1. Checks if ADMIN is present in /etc/sudoers file; if not, the task adds it.

2. Ensures the Apache default is listening on 8080 within the /etc/apache2/ports.conf file; if it finds any other port lineinfile module updates it to port 8080. Similarly under /etc/apache2/apache2.conf file, it updates the MaxKeepAliveRequests to 1000 and KeepAliveTimeout to 100.

3. Adds the line with the text “Hello This is my Apache Page” at the end of the index.html page on the remotes server under the /var/www/html directory.

Ansible playbooks are written in YAML. To learn more about YAML, click here

---
- name: Ansible lineinfile module example
# Defining the remote server where Ansible lineinfile module will take effect
  hosts: web
  remote_user: ubuntu   # Using Remote host as ubuntu
  become: true
  tasks:

# (Task-1) Checking the Sudoers file if Admins are allowed to perform all operations 
    - name: Validate the sudoers file before saving
      ansible.builtin.lineinfile:
         path: /etc/sudoers
         state: present
         regexp: '^%ADMIN ALL='
         line: '%ADMIN ALL=(ALL) NOPASSWD: ALL'

# (Task-2) Updating the Apache Default Port to 8080 
    - name: Ensure the default Apache port is 8080
      ansible.builtin.lineinfile:
         path: /etc/apache2/ports.conf
         regexp: '^Listen '
         insertafter: '^#Listen '
         line: Listen 8080

# (Task-3) Adding the Line at the end of the html page Hello This is my Apache Page
    - name: Add a line to a file if the file does not exist
      ansible.builtin.lineinfile:
         path: /var/www/html/index.html
         line: Hello This is my Apache Page
         create: yes

# (Task-4) Checking the Sudoers file if Admins are allowed to perform all operations 
    - name: Ensure MaxKeepAliveRequests is set to greater than 100
      ansible.builtin.lineinfile:
         path: /etc/apache2/apache2.conf
         regexp: '^MaxKeepAliveRequests'
         line: MaxKeepAliveRequests=1000

# (Task-5) Checking the Sudoers file if Admins are allowed to perform all operations 
    - name: Ensure KeepAliveTimeout is set to greater than 50
      ansible.builtin.lineinfile:
         path: /etc/apache2/apache2.conf
         regexp: '^KeepAliveTimeout'
         line: KeepAliveTimeout=100

3. Now, invoke the playbook and execute the tasks using the ansible-playbook command to add or update all the lines defined in the playbook on the remote host.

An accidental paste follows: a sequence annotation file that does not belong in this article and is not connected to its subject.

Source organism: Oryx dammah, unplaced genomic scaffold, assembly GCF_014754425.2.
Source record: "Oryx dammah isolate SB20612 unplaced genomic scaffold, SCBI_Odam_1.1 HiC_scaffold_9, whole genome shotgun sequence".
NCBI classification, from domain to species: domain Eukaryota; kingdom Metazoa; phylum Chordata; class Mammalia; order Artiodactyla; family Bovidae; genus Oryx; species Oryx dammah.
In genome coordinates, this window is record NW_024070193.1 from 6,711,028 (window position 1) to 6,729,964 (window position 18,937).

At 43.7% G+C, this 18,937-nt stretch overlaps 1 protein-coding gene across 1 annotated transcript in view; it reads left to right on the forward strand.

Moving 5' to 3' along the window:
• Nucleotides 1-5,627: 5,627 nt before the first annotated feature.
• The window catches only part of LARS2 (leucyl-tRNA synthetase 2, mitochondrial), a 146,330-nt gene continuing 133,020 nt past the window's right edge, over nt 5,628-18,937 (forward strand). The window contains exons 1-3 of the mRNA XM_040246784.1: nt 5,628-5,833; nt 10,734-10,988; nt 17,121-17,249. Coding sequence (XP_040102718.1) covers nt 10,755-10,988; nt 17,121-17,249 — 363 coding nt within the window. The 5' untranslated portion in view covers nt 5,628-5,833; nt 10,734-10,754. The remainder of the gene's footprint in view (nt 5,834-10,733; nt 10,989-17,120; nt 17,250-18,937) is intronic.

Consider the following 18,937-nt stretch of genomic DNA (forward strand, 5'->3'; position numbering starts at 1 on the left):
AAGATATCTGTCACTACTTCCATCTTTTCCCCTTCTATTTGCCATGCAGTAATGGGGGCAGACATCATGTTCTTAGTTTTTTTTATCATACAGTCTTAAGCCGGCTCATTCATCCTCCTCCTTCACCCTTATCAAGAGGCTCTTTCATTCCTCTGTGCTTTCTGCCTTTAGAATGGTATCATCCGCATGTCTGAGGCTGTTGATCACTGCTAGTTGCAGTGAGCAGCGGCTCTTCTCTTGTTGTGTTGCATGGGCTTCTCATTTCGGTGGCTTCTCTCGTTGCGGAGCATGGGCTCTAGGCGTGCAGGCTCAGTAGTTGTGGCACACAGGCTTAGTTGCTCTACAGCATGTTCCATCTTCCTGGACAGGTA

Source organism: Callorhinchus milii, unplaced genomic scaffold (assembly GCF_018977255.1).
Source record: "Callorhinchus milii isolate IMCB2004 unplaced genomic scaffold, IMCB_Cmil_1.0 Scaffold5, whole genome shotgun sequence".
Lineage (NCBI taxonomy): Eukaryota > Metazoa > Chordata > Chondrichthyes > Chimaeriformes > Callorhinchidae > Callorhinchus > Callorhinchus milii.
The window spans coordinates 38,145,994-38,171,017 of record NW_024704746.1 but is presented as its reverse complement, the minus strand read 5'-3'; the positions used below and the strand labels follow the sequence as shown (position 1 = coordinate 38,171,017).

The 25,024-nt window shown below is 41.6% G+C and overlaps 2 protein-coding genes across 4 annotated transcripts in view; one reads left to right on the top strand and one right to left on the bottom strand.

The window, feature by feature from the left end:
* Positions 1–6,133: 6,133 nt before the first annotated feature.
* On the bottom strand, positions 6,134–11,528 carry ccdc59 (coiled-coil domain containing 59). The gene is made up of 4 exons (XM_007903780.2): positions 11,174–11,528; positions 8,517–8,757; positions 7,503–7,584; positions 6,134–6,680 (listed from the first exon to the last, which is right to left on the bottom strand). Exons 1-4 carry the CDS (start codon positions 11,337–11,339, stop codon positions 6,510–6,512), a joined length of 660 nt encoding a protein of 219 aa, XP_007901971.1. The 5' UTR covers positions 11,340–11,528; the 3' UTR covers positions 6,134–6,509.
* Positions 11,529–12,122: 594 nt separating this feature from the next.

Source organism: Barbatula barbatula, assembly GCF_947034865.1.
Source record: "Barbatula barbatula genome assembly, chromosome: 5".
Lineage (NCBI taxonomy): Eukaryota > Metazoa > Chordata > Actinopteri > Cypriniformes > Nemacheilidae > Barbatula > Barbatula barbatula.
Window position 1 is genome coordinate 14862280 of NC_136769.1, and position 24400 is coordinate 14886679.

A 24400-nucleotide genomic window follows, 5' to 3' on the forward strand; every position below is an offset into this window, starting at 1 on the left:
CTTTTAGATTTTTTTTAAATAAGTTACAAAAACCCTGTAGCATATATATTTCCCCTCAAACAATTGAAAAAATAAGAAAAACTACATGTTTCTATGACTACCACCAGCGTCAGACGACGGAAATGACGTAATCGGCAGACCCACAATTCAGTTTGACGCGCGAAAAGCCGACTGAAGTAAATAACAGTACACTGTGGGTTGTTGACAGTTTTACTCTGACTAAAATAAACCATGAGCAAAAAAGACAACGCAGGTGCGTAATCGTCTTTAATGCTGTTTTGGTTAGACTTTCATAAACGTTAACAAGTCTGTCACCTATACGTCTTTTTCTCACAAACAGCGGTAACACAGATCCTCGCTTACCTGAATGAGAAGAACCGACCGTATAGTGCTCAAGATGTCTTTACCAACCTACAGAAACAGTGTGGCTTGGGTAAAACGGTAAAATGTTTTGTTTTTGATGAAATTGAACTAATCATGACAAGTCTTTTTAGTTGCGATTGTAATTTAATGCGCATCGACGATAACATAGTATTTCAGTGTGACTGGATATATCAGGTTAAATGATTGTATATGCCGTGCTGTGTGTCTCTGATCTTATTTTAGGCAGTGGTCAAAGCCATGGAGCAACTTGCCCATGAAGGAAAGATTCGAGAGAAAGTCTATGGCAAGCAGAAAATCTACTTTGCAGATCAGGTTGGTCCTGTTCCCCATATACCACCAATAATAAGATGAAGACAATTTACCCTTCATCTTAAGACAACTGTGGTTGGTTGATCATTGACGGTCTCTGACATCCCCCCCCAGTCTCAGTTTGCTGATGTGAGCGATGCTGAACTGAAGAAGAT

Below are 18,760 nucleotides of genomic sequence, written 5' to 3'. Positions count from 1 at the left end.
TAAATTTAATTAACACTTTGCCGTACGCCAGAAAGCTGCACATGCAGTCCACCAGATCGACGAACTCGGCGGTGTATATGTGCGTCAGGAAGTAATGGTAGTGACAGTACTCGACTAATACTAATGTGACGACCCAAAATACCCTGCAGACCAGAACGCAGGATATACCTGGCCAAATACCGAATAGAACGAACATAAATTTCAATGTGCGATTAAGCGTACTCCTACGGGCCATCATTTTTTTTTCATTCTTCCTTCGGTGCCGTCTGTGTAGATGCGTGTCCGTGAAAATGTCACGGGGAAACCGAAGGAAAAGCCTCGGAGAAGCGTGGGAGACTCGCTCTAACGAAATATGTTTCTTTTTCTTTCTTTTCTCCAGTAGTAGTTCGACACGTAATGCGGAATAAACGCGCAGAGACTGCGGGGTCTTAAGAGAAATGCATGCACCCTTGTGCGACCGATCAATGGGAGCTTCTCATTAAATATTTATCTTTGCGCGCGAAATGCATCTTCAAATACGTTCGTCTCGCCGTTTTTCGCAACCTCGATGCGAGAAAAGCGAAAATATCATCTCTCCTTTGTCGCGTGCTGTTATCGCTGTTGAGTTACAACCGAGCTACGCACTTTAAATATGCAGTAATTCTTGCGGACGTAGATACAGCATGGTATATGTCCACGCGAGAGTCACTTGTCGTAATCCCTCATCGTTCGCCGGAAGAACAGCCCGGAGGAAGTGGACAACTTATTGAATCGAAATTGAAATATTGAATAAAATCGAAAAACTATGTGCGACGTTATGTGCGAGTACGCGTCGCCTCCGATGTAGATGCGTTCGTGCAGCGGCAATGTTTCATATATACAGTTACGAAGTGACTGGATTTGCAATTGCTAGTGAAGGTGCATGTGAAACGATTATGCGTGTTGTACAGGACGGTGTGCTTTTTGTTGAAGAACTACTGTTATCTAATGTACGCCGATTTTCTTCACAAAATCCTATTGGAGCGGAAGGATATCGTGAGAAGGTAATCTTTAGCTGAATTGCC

ansible-playbook my_playbook.yml 
Invoking the ansible playbook
Invoking the ansible playbook

Below, you can see that the TASK has a status of changed, meaning the remote host wasn’t in the proper state and was modified to run the command. For that TASK which has OK status, shows they don’t require any changes.

4. Next, SSH into the remote host using your favorite SSH client.

5. Finally, verify if all the lines defined in the my_playbook.yml are updated or added on the remote host using the cat command.

# To verify if admin is present with full privileges and if not add it
cat /etc/sudoers
# To verify the MaxKeepAliveRequests and KeepAliveTimeout have been updated to 1000 and 100, respectively. 
cat /etc/apache2/apache.config | grep Alive
# To verify if Apache is listening on Port 8080
cat /etc/apache2/ports.config

The below screenshot confirms that the admin is already added in the sudoers file.

Verifying the sudoers file
Verifying the sudoers file

Again, the below screenshot confirms that the apache is listening on Port 8080 by default.

Verifying the ports for in the config file
Verifying the ports for in the config file

Finally, verify the MaxKeepAliveRequests and KeepAliveTimeout if they have been updated to 1000 and 100, respectively.

Verifying the MaxKeepAliveRequests and KeepAliveTimeout in the config file
Verifying the MaxKeepAliveRequests and KeepAliveTimeout in the config file

Conclusion

The Ansible lineinfile module is a great way to modify text files on remote hosts. The module provides a great way to add, remove and modify lines in text files within your playbooks.

What other use cases do you see would benefit from the Ansible lineinfile module?